A gift

A gift

To see the sculptures was more than an honour – it was a gift. – Dee dee NiHera

Still Sane had a deep and broad impact in feminist, queer and mad communities. Responding to a San Francisco slide presentation of their work by the two artist-authors, Jenny Miller wrote in the American women’s publication Hurricane Alice, “Everyone seemed to feel that Sheila and Persimmon’s work represents a new dimension in the creation of “mad culture,” and that its effects would be felt for a long time to come.” Nora Randall wrote in Herizons after she saw the art show that, “The story is horrifying. Once in its own right and doubly so because it is so clearly not a “descent into madness” but a descent into the mental illness system.”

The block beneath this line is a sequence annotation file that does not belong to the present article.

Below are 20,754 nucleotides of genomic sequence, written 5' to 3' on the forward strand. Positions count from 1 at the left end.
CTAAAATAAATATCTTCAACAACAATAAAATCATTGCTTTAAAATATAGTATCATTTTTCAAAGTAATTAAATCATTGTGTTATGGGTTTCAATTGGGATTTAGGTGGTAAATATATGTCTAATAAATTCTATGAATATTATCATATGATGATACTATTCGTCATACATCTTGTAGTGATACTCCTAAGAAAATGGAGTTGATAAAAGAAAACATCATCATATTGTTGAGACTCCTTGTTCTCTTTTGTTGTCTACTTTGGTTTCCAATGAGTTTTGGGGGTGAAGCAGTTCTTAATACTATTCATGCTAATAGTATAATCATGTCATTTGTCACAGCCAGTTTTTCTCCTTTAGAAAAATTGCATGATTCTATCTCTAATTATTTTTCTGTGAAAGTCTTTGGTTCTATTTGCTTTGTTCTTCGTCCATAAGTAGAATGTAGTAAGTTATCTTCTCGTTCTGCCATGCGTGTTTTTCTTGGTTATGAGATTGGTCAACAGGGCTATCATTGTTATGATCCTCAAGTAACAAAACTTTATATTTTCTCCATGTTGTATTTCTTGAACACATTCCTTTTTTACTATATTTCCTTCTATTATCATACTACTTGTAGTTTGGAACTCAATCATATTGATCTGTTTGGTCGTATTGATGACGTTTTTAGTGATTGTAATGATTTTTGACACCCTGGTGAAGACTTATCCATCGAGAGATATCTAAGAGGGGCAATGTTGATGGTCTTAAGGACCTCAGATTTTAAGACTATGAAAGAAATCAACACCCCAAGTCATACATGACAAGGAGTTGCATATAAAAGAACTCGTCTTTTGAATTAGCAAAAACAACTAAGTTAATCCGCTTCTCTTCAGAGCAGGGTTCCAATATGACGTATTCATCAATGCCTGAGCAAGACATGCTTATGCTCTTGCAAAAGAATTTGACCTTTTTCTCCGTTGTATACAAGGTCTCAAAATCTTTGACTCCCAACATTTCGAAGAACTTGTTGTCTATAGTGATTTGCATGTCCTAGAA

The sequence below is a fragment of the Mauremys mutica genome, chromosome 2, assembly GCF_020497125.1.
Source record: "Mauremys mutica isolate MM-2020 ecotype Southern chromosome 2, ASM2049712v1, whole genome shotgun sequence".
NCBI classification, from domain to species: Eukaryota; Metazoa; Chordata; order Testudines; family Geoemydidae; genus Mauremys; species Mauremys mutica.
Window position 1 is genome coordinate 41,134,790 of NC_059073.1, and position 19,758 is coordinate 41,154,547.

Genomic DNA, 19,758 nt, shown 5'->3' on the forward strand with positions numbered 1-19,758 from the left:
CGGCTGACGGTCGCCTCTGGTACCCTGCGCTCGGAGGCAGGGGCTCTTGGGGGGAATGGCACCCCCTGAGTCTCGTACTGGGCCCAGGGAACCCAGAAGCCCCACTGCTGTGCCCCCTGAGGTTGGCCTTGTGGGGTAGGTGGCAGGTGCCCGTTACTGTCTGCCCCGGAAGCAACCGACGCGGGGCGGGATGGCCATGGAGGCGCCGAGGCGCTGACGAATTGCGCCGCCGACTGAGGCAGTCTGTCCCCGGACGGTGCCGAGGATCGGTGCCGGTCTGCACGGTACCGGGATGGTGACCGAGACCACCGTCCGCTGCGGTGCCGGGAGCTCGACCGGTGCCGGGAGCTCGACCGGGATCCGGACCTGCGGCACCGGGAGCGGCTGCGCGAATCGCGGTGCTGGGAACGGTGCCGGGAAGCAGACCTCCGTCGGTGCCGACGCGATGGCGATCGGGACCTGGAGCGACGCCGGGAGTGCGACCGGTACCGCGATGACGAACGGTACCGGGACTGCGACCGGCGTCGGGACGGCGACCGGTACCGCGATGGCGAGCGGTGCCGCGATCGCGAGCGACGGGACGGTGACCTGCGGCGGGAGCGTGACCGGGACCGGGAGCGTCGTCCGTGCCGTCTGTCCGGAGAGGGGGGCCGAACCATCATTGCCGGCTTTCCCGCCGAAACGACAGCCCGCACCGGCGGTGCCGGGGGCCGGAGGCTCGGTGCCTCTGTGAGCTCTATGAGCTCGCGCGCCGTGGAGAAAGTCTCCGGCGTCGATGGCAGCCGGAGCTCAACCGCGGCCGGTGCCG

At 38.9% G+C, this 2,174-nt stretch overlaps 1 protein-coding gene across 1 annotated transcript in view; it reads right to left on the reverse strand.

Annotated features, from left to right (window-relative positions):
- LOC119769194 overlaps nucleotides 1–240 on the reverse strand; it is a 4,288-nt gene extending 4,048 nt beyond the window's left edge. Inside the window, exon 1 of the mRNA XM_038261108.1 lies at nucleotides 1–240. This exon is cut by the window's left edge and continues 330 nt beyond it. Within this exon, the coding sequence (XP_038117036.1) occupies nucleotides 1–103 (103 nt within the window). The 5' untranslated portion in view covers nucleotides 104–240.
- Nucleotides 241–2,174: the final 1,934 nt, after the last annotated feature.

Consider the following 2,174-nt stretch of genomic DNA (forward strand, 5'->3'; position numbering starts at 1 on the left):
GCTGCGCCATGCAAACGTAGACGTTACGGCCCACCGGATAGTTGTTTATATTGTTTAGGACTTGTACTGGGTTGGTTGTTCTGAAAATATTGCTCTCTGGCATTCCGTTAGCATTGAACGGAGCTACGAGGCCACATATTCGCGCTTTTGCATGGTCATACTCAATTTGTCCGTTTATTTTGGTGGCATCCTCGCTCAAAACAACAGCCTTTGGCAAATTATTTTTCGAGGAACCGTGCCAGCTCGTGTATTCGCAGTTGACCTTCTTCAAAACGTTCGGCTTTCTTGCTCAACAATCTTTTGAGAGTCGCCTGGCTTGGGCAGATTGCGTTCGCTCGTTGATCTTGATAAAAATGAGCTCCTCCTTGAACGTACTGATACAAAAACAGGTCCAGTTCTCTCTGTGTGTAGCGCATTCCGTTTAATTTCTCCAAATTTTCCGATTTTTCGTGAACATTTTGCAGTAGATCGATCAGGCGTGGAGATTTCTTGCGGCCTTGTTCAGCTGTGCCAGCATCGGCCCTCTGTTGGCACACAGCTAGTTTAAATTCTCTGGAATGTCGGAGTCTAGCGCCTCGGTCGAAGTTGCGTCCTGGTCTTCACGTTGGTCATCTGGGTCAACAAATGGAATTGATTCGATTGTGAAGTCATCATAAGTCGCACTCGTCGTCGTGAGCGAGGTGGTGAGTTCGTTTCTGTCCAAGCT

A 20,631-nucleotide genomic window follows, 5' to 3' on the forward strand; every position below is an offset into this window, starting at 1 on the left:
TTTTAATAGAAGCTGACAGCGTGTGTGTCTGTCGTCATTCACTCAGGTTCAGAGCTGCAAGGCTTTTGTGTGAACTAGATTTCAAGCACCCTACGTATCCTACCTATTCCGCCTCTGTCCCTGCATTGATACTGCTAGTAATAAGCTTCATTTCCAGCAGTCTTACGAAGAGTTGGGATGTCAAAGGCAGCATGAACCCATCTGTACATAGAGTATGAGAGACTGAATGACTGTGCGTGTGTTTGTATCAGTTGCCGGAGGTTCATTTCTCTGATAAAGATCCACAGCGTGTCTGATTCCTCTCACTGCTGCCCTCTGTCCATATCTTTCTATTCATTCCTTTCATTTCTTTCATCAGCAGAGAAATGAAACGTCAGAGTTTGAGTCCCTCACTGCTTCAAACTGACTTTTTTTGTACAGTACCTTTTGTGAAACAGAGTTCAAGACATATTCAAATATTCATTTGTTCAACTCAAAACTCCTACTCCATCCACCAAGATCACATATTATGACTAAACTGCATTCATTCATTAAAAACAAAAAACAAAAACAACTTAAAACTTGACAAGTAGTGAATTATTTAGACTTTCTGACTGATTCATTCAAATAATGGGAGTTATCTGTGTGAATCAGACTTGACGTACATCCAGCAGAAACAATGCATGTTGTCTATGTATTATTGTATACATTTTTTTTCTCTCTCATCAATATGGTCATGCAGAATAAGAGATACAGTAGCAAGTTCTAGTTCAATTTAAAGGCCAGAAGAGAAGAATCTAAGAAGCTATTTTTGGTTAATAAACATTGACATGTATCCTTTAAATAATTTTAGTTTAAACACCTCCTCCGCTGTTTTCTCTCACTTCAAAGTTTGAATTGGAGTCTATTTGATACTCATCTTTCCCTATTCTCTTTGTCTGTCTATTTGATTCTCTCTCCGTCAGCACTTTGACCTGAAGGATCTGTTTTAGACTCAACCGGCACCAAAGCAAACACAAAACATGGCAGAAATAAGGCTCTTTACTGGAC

Noting that Sheila and Persimmon’s mix of feminist, lesbian and mad politics was not an obvious or comfortable combination for everyone, lesbian and mad activist Dee dee NiHera commented, “Though I’ve been involved in mad culture for some time, I’ve never seen anything like Still Sane…. To see the sculptures was more than an honour – it was a gift.”

Just when I think nobody knows about it anymore, I’m at a thing and someone comes up and says, “I remember a show that you and Persimmon Blackbridge did that really meant a lot for me.” – Sheila

photo of blue naked woman's torso, woman is smiling or enduring

I am completely and always proud of Still Sane. – Persimmon